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July 24, 2019

The belt and its buckle

Opinion

July 24, 2019

With strong integration of globalization and economic forces, the Belt and Road Initiative (BRI) seeks to forge a common destiny for Asia Pacific and beyond. At this critical juncture when economies are slowing down and regional politics is overtaking regional economics, the

BRI offers a beacon of hope for the participating states.

It is projected that the BRI, when fully realized, will reduce travel times by up to 12 percent, reducing trade costs amongst its partner countries. The Belt and Road Initiative mainly focuses on connectivity of policies for unimpeded trade which will resultantly increasing trade up to three to eight percent. As predicted by economic pundits, the next decade will witness new supply chains and new regional trade lines despite the hovering clouds of the US-China trade war.

Along with relocation of Chinese industries, there will be diversification in investment coming from the West with industries shifting to new destinations like Laos, Indonesia Cambodia, Vietnam and other South East Asian countries. Pakistan too can become a preferred destination for foreign industry relocation – provided that it does well on the targets set by the prime minister on the ease of doing business, and crafts the right match of incentives.

While many rightly term the China-Pakistan Economic Corridor (CPEC) as the game-changer project for Pakistan and the icon project of the Belt and Road Initiative, I see it as the ‘Buckle of the Belt’. It is widely understood that the BRI is incomplete without CPEC, which has manifested its real strength as a comprehensive transportation corridor thereby stimulating economic, trade, and industry cooperation for socioeconomic development.

Pakistan, therefore, must seize favourable opportunities in the second phase of CPEC through opening-up of the BRI and mutual gains in collaboration with Chinese hi-tech industrial and capital advantage. In doing so, Pakistan needs to expand and rebuild existing industrial infrastructure, modernize railroad infrastructure through the Mainline (ML-1) project and develop the Gwadar Port as a smart and safe port city with correct hybrid governance structure in place to achieve tangible outcomes. As discussed during the recent World Economic Forum (WEF), the US-China trade war may be a beginning of the opening up of China in the field of advance sciences and technologies which in itself may be an opportunity for Pakistan if carefully factored in the cooperation mechanism under CPEC.

While the bottleneck of energy has largely been removed in the early harvest phase, completion of work on the western corridor and all-weather yearlong connectivity through the Karakoram Highway (KKH) should be done in the ongoing phase. As it is commonly known in logistics, “a chain is no stronger than its weakest link”, at the same time, we also need to look at the clearance processes and establish customs special supervision areas at the SUST border post and Gwadar Port where time delays can cost the national economy significantly. Seamless connectivity through fast speed internet via optical fibre needs to be ensured to realize the true potential of the corridor.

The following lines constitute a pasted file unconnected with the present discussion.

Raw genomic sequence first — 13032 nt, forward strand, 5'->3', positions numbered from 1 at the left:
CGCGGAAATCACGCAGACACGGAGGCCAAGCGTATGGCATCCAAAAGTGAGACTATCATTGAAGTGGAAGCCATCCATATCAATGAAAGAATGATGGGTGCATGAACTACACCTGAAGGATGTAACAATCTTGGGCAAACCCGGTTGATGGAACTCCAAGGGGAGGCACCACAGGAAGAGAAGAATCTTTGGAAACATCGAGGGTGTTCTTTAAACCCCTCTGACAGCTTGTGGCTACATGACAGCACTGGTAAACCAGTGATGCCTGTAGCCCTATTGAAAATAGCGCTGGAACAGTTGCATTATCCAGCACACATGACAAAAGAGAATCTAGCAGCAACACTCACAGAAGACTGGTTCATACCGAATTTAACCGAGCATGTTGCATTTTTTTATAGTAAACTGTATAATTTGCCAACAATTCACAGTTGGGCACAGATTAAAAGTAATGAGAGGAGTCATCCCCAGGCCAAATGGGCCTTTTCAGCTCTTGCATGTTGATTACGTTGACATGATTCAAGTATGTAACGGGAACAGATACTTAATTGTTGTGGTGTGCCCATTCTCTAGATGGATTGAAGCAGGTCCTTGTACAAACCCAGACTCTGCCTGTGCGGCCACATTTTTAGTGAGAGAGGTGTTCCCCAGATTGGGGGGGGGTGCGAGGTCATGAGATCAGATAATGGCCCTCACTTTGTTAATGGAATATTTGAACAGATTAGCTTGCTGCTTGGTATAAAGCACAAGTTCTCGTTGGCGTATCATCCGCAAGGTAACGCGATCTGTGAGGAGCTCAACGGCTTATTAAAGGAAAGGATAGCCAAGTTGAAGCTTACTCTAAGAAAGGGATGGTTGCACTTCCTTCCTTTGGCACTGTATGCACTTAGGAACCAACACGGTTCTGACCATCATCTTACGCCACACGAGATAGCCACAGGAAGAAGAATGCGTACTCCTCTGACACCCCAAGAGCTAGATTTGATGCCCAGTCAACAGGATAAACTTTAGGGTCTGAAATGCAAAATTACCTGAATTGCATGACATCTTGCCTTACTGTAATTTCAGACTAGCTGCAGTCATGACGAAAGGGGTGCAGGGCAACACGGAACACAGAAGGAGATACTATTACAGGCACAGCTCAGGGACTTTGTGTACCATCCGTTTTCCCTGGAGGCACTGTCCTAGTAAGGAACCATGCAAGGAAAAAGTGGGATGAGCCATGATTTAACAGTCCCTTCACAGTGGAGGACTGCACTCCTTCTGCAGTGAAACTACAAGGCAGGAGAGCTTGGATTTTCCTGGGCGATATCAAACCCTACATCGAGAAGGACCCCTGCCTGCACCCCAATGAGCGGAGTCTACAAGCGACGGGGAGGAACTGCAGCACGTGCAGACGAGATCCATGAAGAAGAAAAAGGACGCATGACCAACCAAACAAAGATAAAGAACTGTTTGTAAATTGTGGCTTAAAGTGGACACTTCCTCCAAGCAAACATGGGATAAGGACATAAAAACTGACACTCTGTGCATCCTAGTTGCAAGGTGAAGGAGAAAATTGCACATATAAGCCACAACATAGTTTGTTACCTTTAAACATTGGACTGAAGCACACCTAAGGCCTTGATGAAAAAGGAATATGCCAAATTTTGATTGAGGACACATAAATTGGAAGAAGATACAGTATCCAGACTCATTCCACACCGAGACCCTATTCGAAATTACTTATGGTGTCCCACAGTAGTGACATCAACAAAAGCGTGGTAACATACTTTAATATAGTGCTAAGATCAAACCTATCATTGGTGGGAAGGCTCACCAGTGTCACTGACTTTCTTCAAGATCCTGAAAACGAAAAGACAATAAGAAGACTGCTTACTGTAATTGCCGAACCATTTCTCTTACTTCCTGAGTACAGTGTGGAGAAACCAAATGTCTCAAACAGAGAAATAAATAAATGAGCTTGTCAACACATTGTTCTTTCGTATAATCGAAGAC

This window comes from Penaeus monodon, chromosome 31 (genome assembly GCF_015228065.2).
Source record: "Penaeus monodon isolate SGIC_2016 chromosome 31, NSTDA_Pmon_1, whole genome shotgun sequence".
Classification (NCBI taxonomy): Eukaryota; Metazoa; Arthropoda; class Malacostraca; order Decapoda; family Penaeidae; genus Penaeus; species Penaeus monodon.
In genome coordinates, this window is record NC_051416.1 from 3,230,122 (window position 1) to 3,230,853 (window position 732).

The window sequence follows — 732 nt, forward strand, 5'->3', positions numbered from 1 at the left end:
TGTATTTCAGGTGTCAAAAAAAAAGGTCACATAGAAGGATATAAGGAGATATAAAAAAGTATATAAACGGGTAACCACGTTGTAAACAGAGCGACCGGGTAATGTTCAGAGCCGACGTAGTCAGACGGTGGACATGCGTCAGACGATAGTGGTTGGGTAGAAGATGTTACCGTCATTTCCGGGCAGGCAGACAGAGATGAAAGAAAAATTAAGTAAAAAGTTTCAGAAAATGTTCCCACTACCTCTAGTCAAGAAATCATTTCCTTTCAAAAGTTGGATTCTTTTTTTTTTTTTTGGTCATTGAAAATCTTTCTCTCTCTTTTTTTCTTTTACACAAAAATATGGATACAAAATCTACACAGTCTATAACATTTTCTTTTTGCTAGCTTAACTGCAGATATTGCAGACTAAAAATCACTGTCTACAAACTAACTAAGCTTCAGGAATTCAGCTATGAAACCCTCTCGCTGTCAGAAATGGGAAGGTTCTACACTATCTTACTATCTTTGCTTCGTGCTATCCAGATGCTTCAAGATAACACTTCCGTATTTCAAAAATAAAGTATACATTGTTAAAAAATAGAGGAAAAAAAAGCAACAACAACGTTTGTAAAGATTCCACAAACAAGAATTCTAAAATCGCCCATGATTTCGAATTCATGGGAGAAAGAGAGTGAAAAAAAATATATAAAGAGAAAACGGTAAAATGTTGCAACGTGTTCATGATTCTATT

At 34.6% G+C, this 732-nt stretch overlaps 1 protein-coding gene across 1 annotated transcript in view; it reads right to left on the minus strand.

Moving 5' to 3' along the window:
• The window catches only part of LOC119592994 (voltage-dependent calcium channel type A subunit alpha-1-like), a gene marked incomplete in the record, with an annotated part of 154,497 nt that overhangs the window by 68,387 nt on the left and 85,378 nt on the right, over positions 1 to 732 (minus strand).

The time is ripe for Pakistan to benefit from the regionalization of Asia and assume a leading role as the transhipment hub for the region. We must capitalize on the opportunity the BRI offers. On July 17, a freight rail route was established between Bishkek, Kyrgyzstan and Xian, China marking the opening up of the China-Europe freight route. A similar route can be established within South Asia if serious efforts are made.

In the second phase of CPEC, the government is gearing up to uplift less developed areas of Pakistan, and promising greater regional integration. However, the biggest dividend can only be earned through the industrial cooperation phase by exploring new policy reforms and incentive packages to maximize the pull factor.

The government is also taking steps to encourage private-sector participation and creating an enabling environment by reducing risks and promoting complementary policies to strengthen trade, logistics and business cooperation and improve business-to-business (B2B) links. The second round of the China-Pakistan Free Trade Agreement also offers enormous opportunities. If Pakistan succeeds in capturing even one percent of the Chinese market share through the BRI, this can increase Pakistan’s exports to new records.

The CPEC Business Forum and the China-Pakistan Business Council, therefore, have a huge task ahead of them. Joint business bodies and provincial business chambers should create and manage trade and business links and strengthen the channel of communication between the business communities of the two countries.

All in all, alongside enormous economic opportunities from the BRI, there are certain challenges that require pragmatic handling. One of the major challenges is to achieve synergy and harmony in policy implementation and execution so that economic reforms are achieved in shortest possible time for mutual gains. The establishment of the CPEC Authority will, it is believed, address these issues of coordination and fast implementation.

The writer is a project management specialist and a faculty member at various universities.

Email: [email protected]

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